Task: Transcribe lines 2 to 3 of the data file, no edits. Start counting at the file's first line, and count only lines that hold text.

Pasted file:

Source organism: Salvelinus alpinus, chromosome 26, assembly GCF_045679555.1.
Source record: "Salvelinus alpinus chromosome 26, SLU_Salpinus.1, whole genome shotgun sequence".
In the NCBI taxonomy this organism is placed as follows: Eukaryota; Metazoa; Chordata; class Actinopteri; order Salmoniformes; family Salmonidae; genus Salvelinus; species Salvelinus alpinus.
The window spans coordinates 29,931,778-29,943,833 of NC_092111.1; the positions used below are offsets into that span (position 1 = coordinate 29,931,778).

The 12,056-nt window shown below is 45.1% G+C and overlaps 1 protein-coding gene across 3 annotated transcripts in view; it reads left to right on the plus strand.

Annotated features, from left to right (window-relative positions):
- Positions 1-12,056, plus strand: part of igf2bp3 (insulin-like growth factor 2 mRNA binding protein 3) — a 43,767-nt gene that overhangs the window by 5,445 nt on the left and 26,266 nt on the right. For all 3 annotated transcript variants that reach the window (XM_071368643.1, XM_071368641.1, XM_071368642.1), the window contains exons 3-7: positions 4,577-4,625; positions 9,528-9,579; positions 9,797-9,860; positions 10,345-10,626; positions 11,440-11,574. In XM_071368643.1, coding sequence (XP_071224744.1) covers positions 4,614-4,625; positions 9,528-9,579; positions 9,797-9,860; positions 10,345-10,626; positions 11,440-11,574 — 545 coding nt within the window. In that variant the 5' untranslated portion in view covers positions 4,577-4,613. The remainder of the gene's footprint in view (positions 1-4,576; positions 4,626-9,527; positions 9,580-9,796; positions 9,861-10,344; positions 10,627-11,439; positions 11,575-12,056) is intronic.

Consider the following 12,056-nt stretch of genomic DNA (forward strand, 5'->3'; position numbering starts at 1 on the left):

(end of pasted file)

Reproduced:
Source record: "Salvelinus alpinus chromosome 26, SLU_Salpinus.1, whole genome shotgun sequence".
In the NCBI taxonomy this organism is placed as follows: Eukaryota; Metazoa; Chordata; class Actinopteri; order Salmoniformes; family Salmonidae; genus Salvelinus; species Salvelinus alpinus.